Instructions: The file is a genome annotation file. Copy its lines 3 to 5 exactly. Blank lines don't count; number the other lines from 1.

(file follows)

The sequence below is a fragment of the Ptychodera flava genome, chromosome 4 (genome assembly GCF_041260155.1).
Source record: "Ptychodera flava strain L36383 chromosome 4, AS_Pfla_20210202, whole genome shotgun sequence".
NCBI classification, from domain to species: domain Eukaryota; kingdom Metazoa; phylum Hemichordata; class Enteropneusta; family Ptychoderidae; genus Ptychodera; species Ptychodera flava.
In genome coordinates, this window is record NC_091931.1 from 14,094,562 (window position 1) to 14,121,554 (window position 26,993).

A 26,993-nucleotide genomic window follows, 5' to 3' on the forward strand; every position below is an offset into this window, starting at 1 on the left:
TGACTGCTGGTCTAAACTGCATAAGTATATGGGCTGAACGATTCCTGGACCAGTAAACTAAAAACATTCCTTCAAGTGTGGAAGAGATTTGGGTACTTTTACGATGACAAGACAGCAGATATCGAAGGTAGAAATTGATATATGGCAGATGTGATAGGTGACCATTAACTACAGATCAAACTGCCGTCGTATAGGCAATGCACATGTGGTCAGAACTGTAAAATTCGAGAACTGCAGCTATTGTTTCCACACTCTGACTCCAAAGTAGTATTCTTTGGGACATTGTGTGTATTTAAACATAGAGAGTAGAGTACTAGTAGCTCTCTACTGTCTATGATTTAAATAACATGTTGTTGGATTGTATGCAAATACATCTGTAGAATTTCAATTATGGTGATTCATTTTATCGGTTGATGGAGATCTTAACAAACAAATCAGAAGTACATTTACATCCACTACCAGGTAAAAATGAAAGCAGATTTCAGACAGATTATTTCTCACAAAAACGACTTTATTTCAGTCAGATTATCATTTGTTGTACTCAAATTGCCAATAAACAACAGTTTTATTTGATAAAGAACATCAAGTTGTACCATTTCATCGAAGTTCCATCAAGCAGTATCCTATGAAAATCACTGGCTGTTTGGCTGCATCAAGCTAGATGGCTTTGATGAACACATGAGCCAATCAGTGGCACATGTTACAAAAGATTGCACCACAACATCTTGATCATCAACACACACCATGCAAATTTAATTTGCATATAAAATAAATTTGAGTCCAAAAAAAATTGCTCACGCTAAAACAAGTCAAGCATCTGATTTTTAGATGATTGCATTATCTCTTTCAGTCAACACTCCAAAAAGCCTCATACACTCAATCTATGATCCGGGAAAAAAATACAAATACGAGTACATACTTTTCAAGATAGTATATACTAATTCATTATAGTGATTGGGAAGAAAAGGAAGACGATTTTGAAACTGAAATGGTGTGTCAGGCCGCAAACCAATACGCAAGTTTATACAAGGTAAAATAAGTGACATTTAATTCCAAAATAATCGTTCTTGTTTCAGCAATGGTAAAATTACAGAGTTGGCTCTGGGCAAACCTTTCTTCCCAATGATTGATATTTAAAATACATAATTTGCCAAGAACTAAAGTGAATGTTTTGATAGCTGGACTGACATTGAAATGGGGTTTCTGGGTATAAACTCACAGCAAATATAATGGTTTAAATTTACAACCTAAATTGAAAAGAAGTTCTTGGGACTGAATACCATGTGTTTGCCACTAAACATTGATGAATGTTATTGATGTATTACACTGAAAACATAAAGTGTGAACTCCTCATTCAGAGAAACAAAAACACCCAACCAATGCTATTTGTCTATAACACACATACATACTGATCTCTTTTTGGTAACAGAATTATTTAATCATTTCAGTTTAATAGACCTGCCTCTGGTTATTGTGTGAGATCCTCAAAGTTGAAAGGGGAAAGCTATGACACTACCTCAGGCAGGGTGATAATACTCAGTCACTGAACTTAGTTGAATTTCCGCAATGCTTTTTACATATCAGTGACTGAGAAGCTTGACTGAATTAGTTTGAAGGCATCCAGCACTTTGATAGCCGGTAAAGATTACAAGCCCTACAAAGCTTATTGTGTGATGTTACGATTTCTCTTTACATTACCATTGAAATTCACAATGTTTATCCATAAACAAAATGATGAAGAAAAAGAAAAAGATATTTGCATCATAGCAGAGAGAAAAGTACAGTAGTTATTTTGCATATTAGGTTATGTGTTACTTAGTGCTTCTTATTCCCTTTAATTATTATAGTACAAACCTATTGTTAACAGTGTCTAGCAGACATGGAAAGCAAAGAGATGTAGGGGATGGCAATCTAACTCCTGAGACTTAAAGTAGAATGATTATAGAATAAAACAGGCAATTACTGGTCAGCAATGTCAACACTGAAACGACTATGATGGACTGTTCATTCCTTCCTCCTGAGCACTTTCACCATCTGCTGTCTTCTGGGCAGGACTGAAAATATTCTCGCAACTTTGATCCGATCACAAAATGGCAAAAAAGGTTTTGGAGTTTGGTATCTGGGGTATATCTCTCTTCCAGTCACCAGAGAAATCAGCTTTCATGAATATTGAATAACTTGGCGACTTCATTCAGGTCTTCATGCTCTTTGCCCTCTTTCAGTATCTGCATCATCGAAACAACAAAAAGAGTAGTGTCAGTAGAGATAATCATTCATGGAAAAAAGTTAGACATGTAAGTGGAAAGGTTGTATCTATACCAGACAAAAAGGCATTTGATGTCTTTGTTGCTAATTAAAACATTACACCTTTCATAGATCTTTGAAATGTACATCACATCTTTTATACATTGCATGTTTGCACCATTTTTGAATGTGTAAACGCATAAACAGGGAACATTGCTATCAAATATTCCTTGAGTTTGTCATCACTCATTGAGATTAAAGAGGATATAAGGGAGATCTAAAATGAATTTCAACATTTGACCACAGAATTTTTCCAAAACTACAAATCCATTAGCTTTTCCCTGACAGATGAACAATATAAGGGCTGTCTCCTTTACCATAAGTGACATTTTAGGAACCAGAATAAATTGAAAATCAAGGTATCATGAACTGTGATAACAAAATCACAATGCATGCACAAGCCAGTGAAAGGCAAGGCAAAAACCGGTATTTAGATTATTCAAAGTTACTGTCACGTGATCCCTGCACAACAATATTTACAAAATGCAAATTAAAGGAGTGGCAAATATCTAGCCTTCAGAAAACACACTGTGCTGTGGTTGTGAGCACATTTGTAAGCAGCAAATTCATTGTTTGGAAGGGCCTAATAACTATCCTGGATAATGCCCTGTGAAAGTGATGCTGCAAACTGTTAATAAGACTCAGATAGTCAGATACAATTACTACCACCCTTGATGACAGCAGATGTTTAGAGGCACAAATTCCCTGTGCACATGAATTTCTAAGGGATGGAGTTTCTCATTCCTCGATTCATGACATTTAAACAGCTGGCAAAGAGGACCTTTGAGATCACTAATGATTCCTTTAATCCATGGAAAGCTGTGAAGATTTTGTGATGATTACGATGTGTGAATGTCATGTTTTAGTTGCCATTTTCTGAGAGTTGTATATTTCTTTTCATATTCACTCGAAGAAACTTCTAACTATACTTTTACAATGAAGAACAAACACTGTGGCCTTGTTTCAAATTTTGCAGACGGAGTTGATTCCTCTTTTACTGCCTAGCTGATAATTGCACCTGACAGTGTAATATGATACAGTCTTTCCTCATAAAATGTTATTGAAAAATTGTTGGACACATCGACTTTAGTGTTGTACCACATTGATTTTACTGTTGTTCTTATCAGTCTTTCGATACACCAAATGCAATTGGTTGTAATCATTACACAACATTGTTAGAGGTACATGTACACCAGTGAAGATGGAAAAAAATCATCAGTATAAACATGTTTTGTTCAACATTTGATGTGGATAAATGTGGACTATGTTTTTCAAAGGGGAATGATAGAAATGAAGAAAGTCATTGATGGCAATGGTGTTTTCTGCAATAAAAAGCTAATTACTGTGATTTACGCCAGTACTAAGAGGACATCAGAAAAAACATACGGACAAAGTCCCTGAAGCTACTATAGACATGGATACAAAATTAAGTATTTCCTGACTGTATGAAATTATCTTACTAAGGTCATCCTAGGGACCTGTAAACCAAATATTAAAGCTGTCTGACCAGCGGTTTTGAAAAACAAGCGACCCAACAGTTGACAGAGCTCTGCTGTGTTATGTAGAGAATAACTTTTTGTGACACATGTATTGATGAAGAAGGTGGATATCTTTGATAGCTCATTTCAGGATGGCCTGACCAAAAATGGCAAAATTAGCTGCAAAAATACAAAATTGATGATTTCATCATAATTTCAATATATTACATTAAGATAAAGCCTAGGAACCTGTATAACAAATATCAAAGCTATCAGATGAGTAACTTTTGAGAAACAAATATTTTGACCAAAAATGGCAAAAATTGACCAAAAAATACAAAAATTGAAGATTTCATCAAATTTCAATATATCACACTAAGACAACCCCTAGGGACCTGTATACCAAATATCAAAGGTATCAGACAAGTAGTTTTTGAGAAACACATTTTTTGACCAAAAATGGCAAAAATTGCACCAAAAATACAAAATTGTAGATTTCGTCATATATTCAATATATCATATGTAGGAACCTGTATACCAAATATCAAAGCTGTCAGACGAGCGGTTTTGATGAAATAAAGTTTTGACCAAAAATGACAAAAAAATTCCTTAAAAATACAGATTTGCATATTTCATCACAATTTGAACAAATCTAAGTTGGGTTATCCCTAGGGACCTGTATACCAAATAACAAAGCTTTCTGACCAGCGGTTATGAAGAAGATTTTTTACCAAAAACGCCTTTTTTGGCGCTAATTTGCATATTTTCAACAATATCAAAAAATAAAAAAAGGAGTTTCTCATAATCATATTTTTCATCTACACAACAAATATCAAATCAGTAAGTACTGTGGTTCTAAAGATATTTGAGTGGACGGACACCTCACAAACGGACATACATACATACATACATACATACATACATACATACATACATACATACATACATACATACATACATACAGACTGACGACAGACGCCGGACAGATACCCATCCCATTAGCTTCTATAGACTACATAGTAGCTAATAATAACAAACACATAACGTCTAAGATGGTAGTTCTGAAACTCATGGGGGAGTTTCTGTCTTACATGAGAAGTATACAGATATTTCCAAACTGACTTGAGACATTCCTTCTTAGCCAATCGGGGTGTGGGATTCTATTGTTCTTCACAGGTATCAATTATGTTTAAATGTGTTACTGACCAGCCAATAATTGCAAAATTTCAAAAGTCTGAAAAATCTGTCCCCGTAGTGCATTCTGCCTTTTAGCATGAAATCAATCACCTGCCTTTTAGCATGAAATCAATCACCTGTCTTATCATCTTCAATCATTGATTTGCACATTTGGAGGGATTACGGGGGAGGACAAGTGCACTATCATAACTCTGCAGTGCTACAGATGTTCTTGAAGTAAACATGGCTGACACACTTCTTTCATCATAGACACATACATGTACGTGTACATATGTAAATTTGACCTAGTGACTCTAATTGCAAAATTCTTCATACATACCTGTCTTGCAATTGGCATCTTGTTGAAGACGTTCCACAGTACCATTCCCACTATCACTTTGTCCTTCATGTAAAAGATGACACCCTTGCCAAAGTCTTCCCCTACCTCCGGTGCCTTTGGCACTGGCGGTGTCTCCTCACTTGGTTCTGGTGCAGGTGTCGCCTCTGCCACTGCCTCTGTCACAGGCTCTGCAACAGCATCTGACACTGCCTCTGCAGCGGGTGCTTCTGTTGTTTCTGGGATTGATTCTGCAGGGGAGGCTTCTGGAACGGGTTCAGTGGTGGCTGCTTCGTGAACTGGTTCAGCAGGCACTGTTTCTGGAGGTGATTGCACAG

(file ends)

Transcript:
NCBI classification, from domain to species: domain Eukaryota; kingdom Metazoa; phylum Hemichordata; class Enteropneusta; family Ptychoderidae; genus Ptychodera; species Ptychodera flava.
In genome coordinates, this window is record NC_091931.1 from 14,094,562 (window position 1) to 14,121,554 (window position 26,993).

A 26,993-nucleotide genomic window follows, 5' to 3' on the forward strand; every position below is an offset into this window, starting at 1 on the left: